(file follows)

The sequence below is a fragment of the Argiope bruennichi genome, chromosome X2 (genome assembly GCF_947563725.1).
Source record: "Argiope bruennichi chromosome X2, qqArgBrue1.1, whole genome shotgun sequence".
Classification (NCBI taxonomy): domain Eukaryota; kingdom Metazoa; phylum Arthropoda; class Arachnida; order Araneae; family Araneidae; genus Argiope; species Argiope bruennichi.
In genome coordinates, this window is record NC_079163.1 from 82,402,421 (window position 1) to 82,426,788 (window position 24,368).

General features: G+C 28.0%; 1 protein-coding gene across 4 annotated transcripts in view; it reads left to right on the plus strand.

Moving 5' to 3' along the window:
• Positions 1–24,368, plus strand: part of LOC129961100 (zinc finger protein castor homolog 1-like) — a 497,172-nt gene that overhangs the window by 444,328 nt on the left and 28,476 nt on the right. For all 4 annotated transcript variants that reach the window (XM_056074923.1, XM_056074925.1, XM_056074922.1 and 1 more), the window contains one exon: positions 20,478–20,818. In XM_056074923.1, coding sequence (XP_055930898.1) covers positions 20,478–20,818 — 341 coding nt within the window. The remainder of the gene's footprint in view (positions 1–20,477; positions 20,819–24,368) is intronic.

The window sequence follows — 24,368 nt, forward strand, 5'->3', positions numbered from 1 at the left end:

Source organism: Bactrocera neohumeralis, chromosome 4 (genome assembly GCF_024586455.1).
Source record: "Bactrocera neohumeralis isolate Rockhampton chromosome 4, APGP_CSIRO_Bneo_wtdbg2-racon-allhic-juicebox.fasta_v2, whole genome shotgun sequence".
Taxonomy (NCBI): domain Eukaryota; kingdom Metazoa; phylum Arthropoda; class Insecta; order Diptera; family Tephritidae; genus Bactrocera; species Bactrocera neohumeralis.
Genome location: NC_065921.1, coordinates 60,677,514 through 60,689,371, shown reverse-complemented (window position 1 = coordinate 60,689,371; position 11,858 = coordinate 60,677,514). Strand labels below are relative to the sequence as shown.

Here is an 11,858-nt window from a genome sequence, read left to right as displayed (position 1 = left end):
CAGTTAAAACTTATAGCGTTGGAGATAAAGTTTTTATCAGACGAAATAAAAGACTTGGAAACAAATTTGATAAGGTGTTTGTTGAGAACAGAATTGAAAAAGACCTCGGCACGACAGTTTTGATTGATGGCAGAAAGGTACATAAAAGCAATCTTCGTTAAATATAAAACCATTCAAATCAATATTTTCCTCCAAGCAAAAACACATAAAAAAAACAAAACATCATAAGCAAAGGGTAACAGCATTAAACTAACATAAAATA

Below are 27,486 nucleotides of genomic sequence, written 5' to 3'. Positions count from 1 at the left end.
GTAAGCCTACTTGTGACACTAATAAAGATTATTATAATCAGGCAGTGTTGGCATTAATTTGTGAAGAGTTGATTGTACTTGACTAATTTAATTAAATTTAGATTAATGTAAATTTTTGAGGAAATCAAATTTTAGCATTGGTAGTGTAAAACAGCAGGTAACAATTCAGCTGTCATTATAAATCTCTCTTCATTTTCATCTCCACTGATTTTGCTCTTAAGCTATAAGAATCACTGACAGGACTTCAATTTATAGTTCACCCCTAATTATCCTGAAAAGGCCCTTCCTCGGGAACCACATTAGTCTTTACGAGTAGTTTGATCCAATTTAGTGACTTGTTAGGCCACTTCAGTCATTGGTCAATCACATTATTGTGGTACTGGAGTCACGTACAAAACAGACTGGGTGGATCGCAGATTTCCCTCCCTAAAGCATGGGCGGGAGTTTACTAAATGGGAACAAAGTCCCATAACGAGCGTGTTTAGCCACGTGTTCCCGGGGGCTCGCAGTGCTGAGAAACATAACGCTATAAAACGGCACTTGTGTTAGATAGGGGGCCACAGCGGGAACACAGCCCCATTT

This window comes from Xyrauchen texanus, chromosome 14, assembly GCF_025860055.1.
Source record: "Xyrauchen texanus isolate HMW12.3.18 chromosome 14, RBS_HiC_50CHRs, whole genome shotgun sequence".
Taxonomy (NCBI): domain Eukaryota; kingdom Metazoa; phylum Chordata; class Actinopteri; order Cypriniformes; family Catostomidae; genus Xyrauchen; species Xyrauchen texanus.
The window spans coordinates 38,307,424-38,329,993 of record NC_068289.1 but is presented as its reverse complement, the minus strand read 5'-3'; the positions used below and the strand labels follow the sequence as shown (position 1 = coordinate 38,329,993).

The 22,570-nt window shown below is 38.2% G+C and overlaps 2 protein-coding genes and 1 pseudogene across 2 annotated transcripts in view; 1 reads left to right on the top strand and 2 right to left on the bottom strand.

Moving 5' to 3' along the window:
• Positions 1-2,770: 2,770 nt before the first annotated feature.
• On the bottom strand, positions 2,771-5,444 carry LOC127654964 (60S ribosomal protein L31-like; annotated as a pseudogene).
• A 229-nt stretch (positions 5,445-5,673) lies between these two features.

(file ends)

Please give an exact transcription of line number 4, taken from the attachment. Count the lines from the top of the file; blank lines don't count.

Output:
In genome coordinates, this window is record NC_079163.1 from 82,402,421 (window position 1) to 82,426,788 (window position 24,368).